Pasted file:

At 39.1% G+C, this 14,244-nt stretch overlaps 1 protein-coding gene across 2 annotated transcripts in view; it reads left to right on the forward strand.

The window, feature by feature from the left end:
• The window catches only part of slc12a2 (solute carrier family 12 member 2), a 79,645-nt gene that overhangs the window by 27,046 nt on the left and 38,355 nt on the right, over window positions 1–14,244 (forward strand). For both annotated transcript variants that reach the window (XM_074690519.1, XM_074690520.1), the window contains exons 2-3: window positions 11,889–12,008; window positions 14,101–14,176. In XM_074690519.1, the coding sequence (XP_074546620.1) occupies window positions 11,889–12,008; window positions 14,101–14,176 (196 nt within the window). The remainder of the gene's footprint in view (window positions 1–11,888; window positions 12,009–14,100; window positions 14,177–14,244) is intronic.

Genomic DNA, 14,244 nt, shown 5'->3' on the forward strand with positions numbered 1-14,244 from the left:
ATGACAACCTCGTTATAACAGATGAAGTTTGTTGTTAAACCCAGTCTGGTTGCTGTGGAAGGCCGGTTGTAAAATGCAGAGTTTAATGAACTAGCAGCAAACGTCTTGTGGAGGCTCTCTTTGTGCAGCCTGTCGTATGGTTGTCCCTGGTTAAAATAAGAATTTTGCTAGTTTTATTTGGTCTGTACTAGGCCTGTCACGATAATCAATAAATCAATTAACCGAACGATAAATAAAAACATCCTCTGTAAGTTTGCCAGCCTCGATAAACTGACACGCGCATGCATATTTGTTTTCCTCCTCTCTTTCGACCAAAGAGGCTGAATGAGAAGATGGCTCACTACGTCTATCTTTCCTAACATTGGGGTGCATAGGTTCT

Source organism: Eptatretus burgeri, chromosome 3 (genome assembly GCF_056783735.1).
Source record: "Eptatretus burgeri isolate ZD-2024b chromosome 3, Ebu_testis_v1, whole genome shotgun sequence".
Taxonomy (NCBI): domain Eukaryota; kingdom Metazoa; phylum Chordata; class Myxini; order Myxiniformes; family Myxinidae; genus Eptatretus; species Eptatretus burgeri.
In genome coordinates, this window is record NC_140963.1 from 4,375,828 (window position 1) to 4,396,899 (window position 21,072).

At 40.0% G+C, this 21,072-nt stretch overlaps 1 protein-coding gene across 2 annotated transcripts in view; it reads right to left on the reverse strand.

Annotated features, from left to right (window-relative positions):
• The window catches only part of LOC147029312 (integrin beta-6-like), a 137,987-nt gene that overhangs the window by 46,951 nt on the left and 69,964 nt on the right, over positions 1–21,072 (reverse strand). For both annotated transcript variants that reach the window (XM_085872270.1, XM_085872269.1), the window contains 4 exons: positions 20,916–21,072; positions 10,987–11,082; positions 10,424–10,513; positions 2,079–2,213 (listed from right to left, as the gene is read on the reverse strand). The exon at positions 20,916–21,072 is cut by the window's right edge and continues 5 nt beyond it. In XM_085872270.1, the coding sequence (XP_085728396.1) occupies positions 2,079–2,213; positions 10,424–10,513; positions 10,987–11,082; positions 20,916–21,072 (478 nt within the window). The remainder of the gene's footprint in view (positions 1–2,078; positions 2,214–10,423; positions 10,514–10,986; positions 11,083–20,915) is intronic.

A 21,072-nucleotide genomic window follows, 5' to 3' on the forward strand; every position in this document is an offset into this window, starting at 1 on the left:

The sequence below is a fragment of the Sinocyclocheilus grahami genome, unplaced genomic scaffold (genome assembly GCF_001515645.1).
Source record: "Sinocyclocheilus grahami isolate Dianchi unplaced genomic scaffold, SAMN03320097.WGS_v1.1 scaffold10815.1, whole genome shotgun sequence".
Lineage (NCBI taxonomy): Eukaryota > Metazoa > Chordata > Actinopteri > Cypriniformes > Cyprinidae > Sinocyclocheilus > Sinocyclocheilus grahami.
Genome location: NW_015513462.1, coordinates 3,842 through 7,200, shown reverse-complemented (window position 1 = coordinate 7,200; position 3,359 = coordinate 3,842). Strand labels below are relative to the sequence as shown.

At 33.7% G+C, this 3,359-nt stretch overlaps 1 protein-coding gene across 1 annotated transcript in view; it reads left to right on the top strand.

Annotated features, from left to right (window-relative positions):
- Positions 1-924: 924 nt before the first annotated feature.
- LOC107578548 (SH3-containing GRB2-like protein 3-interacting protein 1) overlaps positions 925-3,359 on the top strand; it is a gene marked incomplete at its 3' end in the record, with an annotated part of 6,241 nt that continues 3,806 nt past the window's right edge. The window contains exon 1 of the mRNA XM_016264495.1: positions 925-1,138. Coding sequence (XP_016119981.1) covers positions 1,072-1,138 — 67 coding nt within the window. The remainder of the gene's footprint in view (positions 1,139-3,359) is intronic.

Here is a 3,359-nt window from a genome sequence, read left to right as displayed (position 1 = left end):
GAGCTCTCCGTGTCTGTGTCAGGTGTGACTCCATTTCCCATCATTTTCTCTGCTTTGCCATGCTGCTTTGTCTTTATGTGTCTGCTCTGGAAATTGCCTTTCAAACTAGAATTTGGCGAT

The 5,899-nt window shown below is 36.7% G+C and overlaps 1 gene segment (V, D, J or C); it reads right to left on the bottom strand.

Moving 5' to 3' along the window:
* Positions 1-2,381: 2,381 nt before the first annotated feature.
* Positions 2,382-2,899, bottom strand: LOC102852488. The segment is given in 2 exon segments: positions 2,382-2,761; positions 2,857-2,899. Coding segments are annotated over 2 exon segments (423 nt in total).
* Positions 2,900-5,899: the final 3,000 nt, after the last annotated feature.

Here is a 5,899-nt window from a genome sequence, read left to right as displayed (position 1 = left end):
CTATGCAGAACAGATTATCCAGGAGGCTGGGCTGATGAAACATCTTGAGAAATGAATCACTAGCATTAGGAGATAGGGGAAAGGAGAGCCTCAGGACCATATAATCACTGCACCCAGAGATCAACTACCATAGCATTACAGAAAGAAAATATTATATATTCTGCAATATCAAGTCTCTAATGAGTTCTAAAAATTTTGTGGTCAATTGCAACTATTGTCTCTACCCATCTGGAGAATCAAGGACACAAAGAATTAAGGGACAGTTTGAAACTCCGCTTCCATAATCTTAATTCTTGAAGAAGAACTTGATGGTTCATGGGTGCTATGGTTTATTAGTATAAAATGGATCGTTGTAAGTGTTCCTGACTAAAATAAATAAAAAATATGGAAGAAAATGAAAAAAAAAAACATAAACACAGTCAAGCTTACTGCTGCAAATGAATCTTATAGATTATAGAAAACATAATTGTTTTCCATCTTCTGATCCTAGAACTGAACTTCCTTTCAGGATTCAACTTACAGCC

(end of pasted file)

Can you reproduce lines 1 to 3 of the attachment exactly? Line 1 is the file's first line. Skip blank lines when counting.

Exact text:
At 39.1% G+C, this 14,244-nt stretch overlaps 1 protein-coding gene across 2 annotated transcripts in view; it reads left to right on the forward strand.

The window, feature by feature from the left end:
• The window catches only part of slc12a2 (solute carrier family 12 member 2), a 79,645-nt gene that overhangs the window by 27,046 nt on the left and 38,355 nt on the right, over window positions 1–14,244 (forward strand). For both annotated transcript variants that reach the window (XM_074690519.1, XM_074690520.1), the window contains exons 2-3: window positions 11,889–12,008; window positions 14,101–14,176. In XM_074690519.1, the coding sequence (XP_074546620.1) occupies window positions 11,889–12,008; window positions 14,101–14,176 (196 nt within the window). The remainder of the gene's footprint in view (window positions 1–11,888; window positions 12,009–14,100; window positions 14,177–14,244) is intronic.